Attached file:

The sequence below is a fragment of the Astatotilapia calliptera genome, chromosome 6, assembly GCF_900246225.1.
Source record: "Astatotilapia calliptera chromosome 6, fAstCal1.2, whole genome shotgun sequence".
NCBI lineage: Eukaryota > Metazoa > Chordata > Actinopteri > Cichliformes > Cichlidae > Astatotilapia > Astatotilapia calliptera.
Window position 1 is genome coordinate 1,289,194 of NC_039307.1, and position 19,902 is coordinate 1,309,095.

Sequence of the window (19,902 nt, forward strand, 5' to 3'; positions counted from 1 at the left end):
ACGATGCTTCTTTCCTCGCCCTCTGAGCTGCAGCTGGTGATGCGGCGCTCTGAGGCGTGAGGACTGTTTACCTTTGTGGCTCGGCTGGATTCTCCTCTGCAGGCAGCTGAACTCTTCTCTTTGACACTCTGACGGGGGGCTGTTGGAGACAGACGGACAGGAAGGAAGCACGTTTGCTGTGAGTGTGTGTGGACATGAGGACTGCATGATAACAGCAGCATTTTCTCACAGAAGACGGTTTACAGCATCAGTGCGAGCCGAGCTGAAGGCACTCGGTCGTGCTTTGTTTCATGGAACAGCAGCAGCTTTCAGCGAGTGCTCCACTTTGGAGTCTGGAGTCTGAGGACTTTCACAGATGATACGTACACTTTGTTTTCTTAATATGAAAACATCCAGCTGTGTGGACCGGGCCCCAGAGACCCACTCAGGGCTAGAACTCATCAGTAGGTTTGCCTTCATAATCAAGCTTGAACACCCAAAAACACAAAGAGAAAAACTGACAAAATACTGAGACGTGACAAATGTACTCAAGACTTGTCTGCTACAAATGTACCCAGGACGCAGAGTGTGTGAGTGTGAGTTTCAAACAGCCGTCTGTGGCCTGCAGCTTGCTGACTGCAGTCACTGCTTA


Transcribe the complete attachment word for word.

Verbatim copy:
The sequence below is a fragment of the Astatotilapia calliptera genome, chromosome 6, assembly GCF_900246225.1.
Source record: "Astatotilapia calliptera chromosome 6, fAstCal1.2, whole genome shotgun sequence".
NCBI lineage: Eukaryota > Metazoa > Chordata > Actinopteri > Cichliformes > Cichlidae > Astatotilapia > Astatotilapia calliptera.
Window position 1 is genome coordinate 1,289,194 of NC_039307.1, and position 19,902 is coordinate 1,309,095.

Sequence of the window (19,902 nt, forward strand, 5' to 3'; positions counted from 1 at the left end):
ACGATGCTTCTTTCCTCGCCCTCTGAGCTGCAGCTGGTGATGCGGCGCTCTGAGGCGTGAGGACTGTTTACCTTTGTGGCTCGGCTGGATTCTCCTCTGCAGGCAGCTGAACTCTTCTCTTTGACACTCTGACGGGGGGCTGTTGGAGACAGACGGACAGGAAGGAAGCACGTTTGCTGTGAGTGTGTGTGGACATGAGGACTGCATGATAACAGCAGCATTTTCTCACAGAAGACGGTTTACAGCATCAGTGCGAGCCGAGCTGAAGGCACTCGGTCGTGCTTTGTTTCATGGAACAGCAGCAGCTTTCAGCGAGTGCTCCACTTTGGAGTCTGGAGTCTGAGGACTTTCACAGATGATACGTACACTTTGTTTTCTTAATATGAAAACATCCAGCTGTGTGGACCGGGCCCCAGAGACCCACTCAGGGCTAGAACTCATCAGTAGGTTTGCCTTCATAATCAAGCTTGAACACCCAAAAACACAAAGAGAAAAACTGACAAAATACTGAGACGTGACAAATGTACTCAAGACTTGTCTGCTACAAATGTACCCAGGACGCAGAGTGTGTGAGTGTGAGTTTCAAACAGCCGTCTGTGGCCTGCAGCTTGCTGACTGCAGTCACTGCTTA